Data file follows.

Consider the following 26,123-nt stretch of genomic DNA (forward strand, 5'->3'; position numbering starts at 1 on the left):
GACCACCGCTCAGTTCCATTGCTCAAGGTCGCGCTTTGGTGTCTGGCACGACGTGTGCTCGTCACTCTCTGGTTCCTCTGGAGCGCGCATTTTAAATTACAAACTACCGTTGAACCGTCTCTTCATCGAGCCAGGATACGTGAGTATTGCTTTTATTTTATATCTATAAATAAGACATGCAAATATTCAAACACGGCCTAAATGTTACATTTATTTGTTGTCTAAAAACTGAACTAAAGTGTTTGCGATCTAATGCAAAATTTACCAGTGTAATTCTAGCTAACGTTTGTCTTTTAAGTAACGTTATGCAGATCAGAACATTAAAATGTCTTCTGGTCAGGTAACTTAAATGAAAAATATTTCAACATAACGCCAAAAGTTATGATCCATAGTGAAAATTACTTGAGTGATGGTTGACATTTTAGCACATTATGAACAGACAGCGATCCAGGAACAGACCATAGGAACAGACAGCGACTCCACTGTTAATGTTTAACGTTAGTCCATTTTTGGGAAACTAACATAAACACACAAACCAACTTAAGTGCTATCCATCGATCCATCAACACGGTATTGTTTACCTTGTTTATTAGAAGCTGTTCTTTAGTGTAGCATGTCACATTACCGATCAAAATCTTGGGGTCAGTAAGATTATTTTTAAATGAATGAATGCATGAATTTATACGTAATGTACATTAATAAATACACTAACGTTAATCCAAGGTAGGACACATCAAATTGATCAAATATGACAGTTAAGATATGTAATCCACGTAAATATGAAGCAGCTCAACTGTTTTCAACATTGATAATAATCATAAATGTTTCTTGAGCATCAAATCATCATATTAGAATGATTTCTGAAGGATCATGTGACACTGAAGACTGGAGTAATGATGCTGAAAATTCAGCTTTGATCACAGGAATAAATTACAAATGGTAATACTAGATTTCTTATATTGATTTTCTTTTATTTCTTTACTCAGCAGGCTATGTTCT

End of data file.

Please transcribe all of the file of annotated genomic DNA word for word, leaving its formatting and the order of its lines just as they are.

Consider the following 26,123-nt stretch of genomic DNA (forward strand, 5'->3'; position numbering starts at 1 on the left):
GACCACCGCTCAGTTCCATTGCTCAAGGTCGCGCTTTGGTGTCTGGCACGACGTGTGCTCGTCACTCTCTGGTTCCTCTGGAGCGCGCATTTTAAATTACAAACTACCGTTGAACCGTCTCTTCATCGAGCCAGGATACGTGAGTATTGCTTTTATTTTATATCTATAAATAAGACATGCAAATATTCAAACACGGCCTAAATGTTACATTTATTTGTTGTCTAAAAACTGAACTAAAGTGTTTGCGATCTAATGCAAAATTTACCAGTGTAATTCTAGCTAACGTTTGTCTTTTAAGTAACGTTATGCAGATCAGAACATTAAAATGTCTTCTGGTCAGGTAACTTAAATGAAAAATATTTCAACATAACGCCAAAAGTTATGATCCATAGTGAAAATTACTTGAGTGATGGTTGACATTTTAGCACATTATGAACAGACAGCGATCCAGGAACAGACCATAGGAACAGACAGCGACTCCACTGTTAATGTTTAACGTTAGTCCATTTTTGGGAAACTAACATAAACACACAAACCAACTTAAGTGCTATCCATCGATCCATCAACACGGTATTGTTTACCTTGTTTATTAGAAGCTGTTCTTTAGTGTAGCATGTCACATTACCGATCAAAATCTTGGGGTCAGTAAGATTATTTTTAAATGAATGAATGCATGAATTTATACGTAATGTACATTAATAAATACACTAACGTTAATCCAAGGTAGGACACATCAAATTGATCAAATATGACAGTTAAGATATGTAATCCACGTAAATATGAAGCAGCTCAACTGTTTTCAACATTGATAATAATCATAAATGTTTCTTGAGCATCAAATCATCATATTAGAATGATTTCTGAAGGATCATGTGACACTGAAGACTGGAGTAATGATGCTGAAAATTCAGCTTTGATCACAGGAATAAATTACAAATGGTAATACTAGATTTCTTATATTGATTTTCTTTTATTTCTTTACTCAGCAGGCTATGTTCT